Home Depot maintains another written policy directing employees to put on their orange work aprons before clocking in. The policy states: “Remember that you should arrive fully prepared to begin your shift. In stores, associates should put on their aprons just before clocking in.” Leviant Decl. Ex. 4. Pennington similarly testified that “[w]hen an associate arrives at the start of their shift, they need to go to the back, get their apron, put it on, go to the time clock and clock in.” Pennington Tr. 37:7-10.

         Finally, Home Depot proffers testimony from several class members that they routinely engaged in personal activity while waiting to clock in, including watching television, doing homework, talking on the phone, checking social media, drinking coffee, and chatting with co-workers in the break room. A few class members also testified to being generally unaware of restrictions on their conduct while waiting to clock in. See Stith Tr. 77:10-18; Alvarez Tr. 50:3-17. Utne indicated, however, that employees were prohibited from checking their phones while in the store and that this was a “[f]iring offense.” Utne Tr. 92:11-93:9.[6]

         C. Factual Background for Lock-In Class

         Once Home Depot stores close to the public for the night, the store's exterior doors are locked and a key is required to enter or exit the building. Certain designated key-carrying employees or managers are tasked with letting employees out of the store. It is undisputed that, on some occasions, this procedure has resulted in employees being forced to wait until a manager was available to let them out. Pennington Tr. 51:19-24 (explaining that employees can “go to the front of the store and wait for the manager or page the manager” in order to be let out of the store).[7]Several class members testify, however, that they were almost always let out of the store without any wait. See e.g., Henley Tr. 44:4-46:18; Andia Tr. 102:10-103:12; De La Rosa Decl. ¶ 5; Mothershed Decl. ¶ 5.[8]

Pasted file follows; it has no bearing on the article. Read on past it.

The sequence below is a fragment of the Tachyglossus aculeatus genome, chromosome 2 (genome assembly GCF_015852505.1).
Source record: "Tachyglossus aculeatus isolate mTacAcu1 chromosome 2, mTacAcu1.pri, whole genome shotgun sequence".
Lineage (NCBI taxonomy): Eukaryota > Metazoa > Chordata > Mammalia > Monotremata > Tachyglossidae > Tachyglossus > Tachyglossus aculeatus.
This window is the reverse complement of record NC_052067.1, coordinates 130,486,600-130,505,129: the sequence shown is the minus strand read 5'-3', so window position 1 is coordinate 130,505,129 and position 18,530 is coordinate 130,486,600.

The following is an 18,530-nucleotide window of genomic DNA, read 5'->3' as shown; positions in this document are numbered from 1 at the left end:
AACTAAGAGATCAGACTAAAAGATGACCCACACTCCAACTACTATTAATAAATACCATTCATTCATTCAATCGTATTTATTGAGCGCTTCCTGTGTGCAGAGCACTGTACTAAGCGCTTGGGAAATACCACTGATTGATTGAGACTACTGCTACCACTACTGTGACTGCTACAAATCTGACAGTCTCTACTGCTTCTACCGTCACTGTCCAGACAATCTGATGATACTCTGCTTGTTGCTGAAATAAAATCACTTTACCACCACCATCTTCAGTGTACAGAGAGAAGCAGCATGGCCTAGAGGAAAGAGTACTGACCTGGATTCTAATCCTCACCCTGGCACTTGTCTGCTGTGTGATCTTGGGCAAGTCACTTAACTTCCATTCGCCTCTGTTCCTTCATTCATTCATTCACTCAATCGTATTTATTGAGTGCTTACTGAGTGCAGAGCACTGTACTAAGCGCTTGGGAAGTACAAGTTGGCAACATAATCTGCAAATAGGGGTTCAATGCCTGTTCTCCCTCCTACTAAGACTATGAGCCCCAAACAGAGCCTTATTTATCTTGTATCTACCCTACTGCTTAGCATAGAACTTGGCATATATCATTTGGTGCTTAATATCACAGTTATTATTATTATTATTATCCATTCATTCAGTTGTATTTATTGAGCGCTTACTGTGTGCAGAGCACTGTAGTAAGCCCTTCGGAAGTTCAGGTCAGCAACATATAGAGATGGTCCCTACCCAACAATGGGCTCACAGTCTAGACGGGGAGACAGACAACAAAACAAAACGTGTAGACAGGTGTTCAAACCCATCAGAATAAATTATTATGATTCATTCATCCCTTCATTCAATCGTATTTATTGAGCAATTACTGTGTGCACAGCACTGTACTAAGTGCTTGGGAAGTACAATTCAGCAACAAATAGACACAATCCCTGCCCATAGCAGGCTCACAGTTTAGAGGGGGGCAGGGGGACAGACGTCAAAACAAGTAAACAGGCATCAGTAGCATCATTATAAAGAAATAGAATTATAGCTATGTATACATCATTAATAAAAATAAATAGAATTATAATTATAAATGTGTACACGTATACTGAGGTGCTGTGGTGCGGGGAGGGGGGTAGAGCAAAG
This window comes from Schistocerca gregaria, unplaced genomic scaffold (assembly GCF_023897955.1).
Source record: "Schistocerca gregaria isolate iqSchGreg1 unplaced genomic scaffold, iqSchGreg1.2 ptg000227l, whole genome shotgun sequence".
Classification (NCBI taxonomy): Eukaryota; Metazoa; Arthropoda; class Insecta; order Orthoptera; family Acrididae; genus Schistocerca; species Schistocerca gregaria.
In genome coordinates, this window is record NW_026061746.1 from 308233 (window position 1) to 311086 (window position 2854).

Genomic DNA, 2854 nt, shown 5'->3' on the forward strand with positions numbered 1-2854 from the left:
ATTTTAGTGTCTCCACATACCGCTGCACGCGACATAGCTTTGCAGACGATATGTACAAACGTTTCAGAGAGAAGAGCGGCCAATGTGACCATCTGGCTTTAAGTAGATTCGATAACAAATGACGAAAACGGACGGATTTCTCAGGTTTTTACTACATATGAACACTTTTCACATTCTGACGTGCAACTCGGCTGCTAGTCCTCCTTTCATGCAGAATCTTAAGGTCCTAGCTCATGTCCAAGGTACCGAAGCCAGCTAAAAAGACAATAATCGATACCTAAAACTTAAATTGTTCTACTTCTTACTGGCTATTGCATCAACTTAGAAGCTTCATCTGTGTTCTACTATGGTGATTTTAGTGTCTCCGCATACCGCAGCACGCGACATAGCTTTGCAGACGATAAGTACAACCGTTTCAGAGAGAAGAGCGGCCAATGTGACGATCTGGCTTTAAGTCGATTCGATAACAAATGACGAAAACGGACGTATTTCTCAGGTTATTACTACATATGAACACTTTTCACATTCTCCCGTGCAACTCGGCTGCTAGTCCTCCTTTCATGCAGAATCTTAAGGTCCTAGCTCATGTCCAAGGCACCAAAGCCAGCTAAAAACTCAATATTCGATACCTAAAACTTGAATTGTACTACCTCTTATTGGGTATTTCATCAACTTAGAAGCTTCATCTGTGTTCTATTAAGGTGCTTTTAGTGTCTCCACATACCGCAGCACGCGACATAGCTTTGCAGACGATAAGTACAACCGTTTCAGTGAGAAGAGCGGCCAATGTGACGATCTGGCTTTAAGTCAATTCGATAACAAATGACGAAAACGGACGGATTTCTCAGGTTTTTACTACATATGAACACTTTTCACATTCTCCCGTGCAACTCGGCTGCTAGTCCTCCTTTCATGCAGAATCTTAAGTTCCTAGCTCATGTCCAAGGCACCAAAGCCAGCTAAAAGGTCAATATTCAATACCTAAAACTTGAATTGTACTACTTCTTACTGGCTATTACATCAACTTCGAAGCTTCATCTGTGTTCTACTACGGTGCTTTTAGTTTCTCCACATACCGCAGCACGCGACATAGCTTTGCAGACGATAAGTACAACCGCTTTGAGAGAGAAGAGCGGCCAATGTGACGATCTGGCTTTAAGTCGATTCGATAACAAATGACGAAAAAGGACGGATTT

There is also conflicting evidence regarding the extent to which employee time spent waiting to leave the store was unpaid. While some employees clocked out in the rear of the store then waited to be released, other class members clocked out near the front of the store right before exiting the building. Neither party definitively establishes the extent to which class members were permitted, or advised, to clock out at the front of the store. Home Depot policy also allowed employees to report time not captured by the timeclock by submitting a time adjustment form. Pennington Tr. 64:4-15; see also Utne Tr. 196:19-200:14; Ceja Decl. ¶ 7; Marmolejo Decl. ¶ 5; Lee Tr. 68:4-69:5 (explaining that he submitted a correction form when forced to wait to be let out).[9] Several Home Depot managers also testify to advising employees to submit time adjustment forms if they are forced to wait at the exit before being released. Some employees, however, chose not to submit correction forms because they considered the amount of time insignificant. Others stated that they were unaware they could be compensated for the wait time.

         III. LEGAL STANDARD

         The purpose of summary judgment “is to isolate and dispose of factually unsupported claims or defenses.” Celotex Corp. v. Catrett, 477 U.S. 317, 323-24 (1986). Summary judgment is proper if there is no genuine dispute of material fact and the moving party is entitled to judgment as a matter of law. Fed.R.Civ.P. 56. The Court must ultimately decide “whether the ‘specific facts' set forth by the nonmoving party, coupled with undisputed background or contextual facts, are such that a rational or reasonable jury might return a verdict in its favor based on that evidence.” T.W. Elec. Serv. Inc. v. Pac. Elec. Contractors Ass'n, 809 F.2d 626, 631 ...